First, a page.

This is the time of year when my mom would pull out my grandma’s recipe and make a big crock of mustard pickles from the abundance of cucumbers at our farmer’s market. Pickle-making was a pretty major undertaking, leaving the kitchen hot and steamy, and the ordeal scared me away from attempting pickling myself—until Theresa Loe introduced me to quick pickles.
Quick pickles don’t require submerging jars in a steam bath, so the house won’t turn into a sauna. To make them, simply soak cucumbers, green beans or whatever vegetables you have on hand in a saltwater solution for a few hours, drain and pack into canning jars. Pour a hot, spicy vinegar solution over them, seal the jars and let the flavors develop—the longer, the better. These pickles won’t last as long as my mom’s mustard pickles, which stewed in their spicy brine until only Dad could tolerate their heat.
My pickles will keep in my fridge for a couple of weeks—and, honestly, they’re so delicious that they probably wouldn’t last much longer than that anyway.
BREAD AND BUTTER PICKLES
Makes approximately 6 pint jars
5 pounds 4–5 inch pickling cucumbers
6 cups thinly sliced yellow onions
1/2 cup salt
Ice (crushed or cubed)
4 cups white distilled vinegar
4 cups sugar
2 tablespoons mustard seed
1 teaspoon celery seed
1 tablespoon ground turmeric
Wash cucumbers well. Remove 1/4 inch off the blossom end and discard. Slice cucumbers into 1/4 inch slices. In a large bowl, combine sliced cucumber, onions and salt. Toss gently and cover with a 2-inch layer of ice. Place in refrigerator for 4 hours, adding ice as needed.
In a large stock pot, combine vinegar, sugar, mustard seed, celery seed and turmeric. Heat until boiling and boil for 5 minutes. Drain cucumbers and onions and add them to the boiling vinegar. Bring mixture back up to a boil and turn off heat.
Fill clean pint jars with the cucumbers and onions, leaving a 1/2 inch space at the top of the jar. Carefully pour in hot vinegar mixture to within 1/2 inch of the top of the jar. Run a knife along the sides to remove any air bubbles and wipe down the jar rims with a damp cloth. Top each jar with a canning lid and ring.
SWEET PICKLE SLICES
Makes 5 pint jars
3 pounds cucumbers
11/2 cups salt
5 cups white distilled vinegar
2 tablespoons pickling spice tied in cheesecloth
2 cups sugar
Wash cucumbers and remove 1/4 inch off the blossom end. Slice into 1/2 inch slices. In a large enamel, glass or stainless steel container, combine salt with 1 gallon water. Stir well, add cucumber slices. Use a plate to weigh down any floating cucumbers. Refrigerate 4 hours to overnight.
Drain and rinse cucumber slices. In a large stainless steel or enamel pot, bring 3 cups water and remaining ingredients to a boil. Add cucumber and return to a boil. Cover the pot and simmer the cucumbers in the vinegar mixture for 10 minutes. Turn off heat and continue.
Remove spice bag from hot vinegar mixture. Fill clean, wide-mouth pint jars with cucumber slices. Pour hot vinegar mixture over the cucumbers, leaving a 1/2-inch space at the top of the jar. Wipe down jar rim with a wet cloth and add lids. Allow the flavors to develop for at least 7 days before eating.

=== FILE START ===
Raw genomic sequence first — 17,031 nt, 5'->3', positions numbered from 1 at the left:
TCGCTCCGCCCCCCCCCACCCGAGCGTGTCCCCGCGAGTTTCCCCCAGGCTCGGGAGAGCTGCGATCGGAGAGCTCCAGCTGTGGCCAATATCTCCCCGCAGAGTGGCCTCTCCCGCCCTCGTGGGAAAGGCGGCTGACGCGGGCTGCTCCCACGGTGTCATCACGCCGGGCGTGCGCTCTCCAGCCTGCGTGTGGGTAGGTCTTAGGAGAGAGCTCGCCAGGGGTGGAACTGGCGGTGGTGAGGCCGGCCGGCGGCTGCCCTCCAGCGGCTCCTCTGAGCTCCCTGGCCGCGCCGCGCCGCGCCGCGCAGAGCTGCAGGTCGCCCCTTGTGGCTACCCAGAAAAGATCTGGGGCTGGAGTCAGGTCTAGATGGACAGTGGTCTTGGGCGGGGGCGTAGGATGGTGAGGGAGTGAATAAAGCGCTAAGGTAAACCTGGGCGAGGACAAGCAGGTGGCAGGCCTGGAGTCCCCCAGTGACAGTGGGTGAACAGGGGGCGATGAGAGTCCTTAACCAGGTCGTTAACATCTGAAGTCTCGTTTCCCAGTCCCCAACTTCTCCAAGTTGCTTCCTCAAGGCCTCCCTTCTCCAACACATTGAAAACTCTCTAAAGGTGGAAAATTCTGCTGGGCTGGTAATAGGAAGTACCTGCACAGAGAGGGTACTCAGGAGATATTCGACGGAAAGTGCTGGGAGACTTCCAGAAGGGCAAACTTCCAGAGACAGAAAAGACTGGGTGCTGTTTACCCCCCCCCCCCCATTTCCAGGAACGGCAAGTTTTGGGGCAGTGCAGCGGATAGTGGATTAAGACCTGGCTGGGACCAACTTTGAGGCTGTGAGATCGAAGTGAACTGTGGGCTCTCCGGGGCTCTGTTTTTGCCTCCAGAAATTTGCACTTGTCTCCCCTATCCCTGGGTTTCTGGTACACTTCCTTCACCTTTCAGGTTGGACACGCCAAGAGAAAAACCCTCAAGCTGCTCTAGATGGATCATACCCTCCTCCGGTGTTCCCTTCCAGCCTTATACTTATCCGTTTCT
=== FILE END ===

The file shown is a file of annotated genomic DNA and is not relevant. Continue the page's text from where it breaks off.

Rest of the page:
DILLED GREEN BEANS
Makes 4 pint jars
2 pounds green beans
2 teaspoons crushed red pepper
8 sprigs fresh dill
4 teaspoons dill seed
4 cloves garlic, peeled
1 teaspoon mustard seed
21/2 cups water
21/2 cups white distilled vinegar
1/4 cup salt
Wash green beans and trim ends. Cut any long beans so they fit (standing upright) in jars. Into each of 4 clean pint jars add 1/2 teaspoon crushed red pepper, 2 sprigs dill, 1 teaspoon dill seed, 1 clove garlic, and 1/4 teaspoon mustard seed. Pack jars with beans in an upright position. In a large stainless steel or enamel pot, combine water, vinegar and salt. Bring to a boil. Pour boiling liquid over the beans, leaving 1/2 inch space at the top. Wipe jar rims with damp cloth and add canning lids. Store in the refrigerator and use within 3 weeks. Allow flavors to develop at least 5 days before eating.
7 Pickling Tips
- Select fresh, unwaxed, firm pickling cucumbers. The fresher the produce, the crisper the pickle.
- Wash cucumbers well in cool water to remove all dirt, which may contain a bacteria that softens pickles.
- To remove the “blossom,” which also contains pickle-softening enzymes, slice 1/4 inch off the cucumber’s stem end.
- For a clear pickling solution, use pure pickling salt without iodine or anti-caking agents. If you can’t find pickling salt, use Kosher salt.
- White distilled vinegar does not discolor the produce. Use commercial vinegar of 5 percent or greater acidity.
- Some old recipes call for firming agents such as lime or alum. These are unnecessary if you use quality ingredients and follow up-to-date canning methods.
- Heat pickling liquids in stainless steel, aluminum glass, or unchipped enamelware pans. Copper, brass, galvanized or iron utensils may react with the acid and discolor your pickles.